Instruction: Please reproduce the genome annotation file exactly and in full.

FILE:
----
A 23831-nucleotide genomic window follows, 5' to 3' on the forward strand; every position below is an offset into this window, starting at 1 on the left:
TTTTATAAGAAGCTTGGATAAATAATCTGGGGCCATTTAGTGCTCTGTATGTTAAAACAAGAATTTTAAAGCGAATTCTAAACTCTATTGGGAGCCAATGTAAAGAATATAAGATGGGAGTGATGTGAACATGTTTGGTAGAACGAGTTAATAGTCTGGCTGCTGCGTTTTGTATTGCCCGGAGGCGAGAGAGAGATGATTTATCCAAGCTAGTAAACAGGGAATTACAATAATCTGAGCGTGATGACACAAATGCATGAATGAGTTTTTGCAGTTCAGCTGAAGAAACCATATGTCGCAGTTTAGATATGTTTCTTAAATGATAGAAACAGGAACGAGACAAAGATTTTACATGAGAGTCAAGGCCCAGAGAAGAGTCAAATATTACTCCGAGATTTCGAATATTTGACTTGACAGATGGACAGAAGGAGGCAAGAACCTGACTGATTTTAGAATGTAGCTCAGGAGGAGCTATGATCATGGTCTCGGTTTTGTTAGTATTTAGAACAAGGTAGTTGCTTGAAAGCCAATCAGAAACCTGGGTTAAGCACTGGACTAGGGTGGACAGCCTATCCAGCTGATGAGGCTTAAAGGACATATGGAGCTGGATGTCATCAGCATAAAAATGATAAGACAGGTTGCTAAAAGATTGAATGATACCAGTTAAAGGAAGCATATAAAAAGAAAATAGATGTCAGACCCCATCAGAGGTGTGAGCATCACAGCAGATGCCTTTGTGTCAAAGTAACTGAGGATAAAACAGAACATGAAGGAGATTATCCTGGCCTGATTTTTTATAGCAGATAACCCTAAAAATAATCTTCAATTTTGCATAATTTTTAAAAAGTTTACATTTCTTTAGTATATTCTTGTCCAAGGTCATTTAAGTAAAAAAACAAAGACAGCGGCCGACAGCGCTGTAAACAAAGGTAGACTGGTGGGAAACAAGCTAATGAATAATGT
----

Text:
A 23831-nucleotide genomic window follows, 5' to 3' on the forward strand; every position below is an offset into this window, starting at 1 on the left:
TTTTATAAGAAGCTTGGATAAATAATCTGGGGCCATTTAGTGCTCTGTATGTTAAAACAAGAATTTTAAAGCGAATTCTAAACTCTATTGGGAGCCAATGTAAAGAATATAAGATGGGAGTGATGTGAACATGTTTGGTAGAACGAGTTAATAGTCTGGCTGCTGCGTTTTGTATTGCCCGGAGGCGAGAGAGAGATGATTTATCCAAGCTAGTAAACAGGGAATTACAATAATCTGAGCGTGATGACACAAATGCATGAATGAGTTTTTGCAGTTCAGCTGAAGAAACCATATGTCGCAGTTTAGATATGTTTCTTAAATGATAGAAACAGGAACGAGACAAAGATTTTACATGAGAGTCAAGGCCCAGAGAAGAGTCAAATATTACTCCGAGATTTCGAATATTTGACTTGACAGATGGACAGAAGGAGGCAAGAACCTGACTGATTTTAGAATGTAGCTCAGGAGGAGCTATGATCATGGTCTCGGTTTTGTTAGTATTTAGAACAAGGTAGTTGCTTGAAAGCCAATCAGAAACCTGGGTTAAGCACTGGACTAGGGTGGACAGCCTATCCAGCTGATGAGGCTTAAAGGACATATGGAGCTGGATGTCATCAGCATAAAAATGATAAGACAGGTTGCTAAAAGATTGAATGATACCAGTTAAAGGAAGCATATAAAAAGAAAATAGATGTCAGACCCCATCAGAGGTGTGAGCATCACAGCAGATGCCTTTGTGTCAAAGTAACTGAGGATAAAACAGAACATGAAGGAGATTATCCTGGCCTGATTTTTTATAGCAGATAACCCTAAAAATAATCTTCAATTTTGCATAATTTTTAAAAAGTTTACATTTCTTTAGTATATTCTTGTCCAAGGTCATTTAAGTAAAAAAACAAAGACAGCGGCCGACAGCGCTGTAAACAAAGGTAGACTGGTGGGAAACAAGCTAATGAATAATGT